A Harsh Message for Shepherds and Sheep

Sunday 20th November 2011
Year A, Christ the King (The Sunday next before Advent)
St John The Baptist, Clayton
Ezekiel 34:11-16;
Matthew 25:31-46

Today's passage from Ezekiel is primarily addressed to the shepherds of the flock whom, the Lord says through his prophet, he will smite for their negligence. This is a harsh message for shepherds. But because we can no longer claim to be untutored in faith and thought, it is also a harsh message for sheep.

On this, the last Sunday of the Church's year, we might care to look back on how we have behaved; and I would venture that the salient event of the year has been the demonstration still encamped outside Saint Paul's cathedral.

Let me, for a start, clear some ground. It is true that the demonstrators don't have a global manifesto; but that's also true of politicians, economists and bankers whose job it is to sort out the global economy. And it's also true that Cathedral officials were rightly concerned about health and safety issues. But neither of these considerations are excuses for compromise. Both of today's Readings stress our absolute obligation to all sheep, but particularly to poor sheep.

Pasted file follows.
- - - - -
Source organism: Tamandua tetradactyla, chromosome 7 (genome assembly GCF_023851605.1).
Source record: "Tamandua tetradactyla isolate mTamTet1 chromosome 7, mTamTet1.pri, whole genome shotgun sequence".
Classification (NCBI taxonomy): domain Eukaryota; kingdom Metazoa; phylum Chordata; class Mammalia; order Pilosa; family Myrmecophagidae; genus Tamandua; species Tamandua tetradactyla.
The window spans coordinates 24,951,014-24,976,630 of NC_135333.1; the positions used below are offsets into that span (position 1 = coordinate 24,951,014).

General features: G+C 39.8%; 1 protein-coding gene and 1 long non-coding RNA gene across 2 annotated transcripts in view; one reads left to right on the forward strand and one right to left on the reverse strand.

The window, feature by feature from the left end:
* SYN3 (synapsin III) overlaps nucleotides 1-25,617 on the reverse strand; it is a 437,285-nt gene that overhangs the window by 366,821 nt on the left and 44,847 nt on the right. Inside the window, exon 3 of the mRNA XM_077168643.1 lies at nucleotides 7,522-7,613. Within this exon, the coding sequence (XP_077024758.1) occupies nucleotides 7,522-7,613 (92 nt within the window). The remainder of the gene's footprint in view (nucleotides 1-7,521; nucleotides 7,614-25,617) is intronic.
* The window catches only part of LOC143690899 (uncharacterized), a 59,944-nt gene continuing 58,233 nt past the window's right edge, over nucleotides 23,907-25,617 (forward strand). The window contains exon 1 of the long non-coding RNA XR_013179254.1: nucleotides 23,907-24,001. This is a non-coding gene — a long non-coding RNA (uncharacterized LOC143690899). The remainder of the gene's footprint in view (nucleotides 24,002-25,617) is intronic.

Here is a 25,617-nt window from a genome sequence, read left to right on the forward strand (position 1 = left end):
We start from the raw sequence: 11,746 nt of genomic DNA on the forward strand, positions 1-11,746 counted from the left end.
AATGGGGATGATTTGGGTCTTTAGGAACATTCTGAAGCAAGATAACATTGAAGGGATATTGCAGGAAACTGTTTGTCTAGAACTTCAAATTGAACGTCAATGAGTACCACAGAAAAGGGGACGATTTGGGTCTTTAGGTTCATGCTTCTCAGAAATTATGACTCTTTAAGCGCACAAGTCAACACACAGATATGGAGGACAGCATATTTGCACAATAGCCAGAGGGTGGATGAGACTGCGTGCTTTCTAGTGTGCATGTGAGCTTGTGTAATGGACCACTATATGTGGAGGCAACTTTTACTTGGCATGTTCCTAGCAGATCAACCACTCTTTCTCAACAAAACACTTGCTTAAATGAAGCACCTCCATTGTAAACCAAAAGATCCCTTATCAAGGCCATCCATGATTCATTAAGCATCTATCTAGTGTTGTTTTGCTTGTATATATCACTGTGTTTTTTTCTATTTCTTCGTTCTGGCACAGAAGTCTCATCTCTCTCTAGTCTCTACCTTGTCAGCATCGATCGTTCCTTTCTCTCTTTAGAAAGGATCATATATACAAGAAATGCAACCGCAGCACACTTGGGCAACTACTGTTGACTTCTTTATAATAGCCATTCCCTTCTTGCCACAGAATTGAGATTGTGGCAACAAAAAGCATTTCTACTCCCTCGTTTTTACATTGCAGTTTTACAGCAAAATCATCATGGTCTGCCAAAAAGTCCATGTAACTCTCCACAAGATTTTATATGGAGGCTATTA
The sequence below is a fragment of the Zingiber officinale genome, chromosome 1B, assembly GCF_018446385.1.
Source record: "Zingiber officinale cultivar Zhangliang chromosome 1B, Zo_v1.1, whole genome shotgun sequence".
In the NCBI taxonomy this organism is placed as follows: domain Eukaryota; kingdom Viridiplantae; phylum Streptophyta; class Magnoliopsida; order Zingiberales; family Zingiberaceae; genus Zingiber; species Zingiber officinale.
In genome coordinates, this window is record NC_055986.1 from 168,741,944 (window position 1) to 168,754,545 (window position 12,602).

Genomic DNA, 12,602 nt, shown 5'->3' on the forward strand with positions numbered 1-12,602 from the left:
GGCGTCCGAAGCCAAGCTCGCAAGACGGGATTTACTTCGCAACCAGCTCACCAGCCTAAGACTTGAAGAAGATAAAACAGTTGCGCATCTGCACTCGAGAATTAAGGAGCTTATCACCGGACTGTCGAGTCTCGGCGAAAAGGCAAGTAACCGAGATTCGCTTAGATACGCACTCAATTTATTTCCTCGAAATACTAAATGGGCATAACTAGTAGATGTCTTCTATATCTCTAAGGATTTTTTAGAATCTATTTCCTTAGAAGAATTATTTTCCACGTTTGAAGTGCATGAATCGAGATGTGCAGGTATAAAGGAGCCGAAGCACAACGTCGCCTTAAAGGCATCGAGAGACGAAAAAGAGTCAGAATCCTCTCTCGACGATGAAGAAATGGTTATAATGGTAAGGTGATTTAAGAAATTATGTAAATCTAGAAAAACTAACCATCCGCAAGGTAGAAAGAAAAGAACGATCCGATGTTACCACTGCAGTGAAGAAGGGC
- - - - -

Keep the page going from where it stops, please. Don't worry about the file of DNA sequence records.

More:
This is not an easy message for us. To a greater or lesser degree we are all feeling the pinch. We are all suffering from falling incomes and rising prices; and some of us don't know how we are going to make ends meet. Many people are losing their jobs; and the prospects for improvement are gloomy. There may be another economic down turn before things get better; and they might just not get better.

And there really is no point saying that we should have behaved more responsibly in the good times; that we should have saved more and borrowed less. Of course we should; but every generation makes the same mistake and suffers the same punishment. And the next generation will repeat our mistake.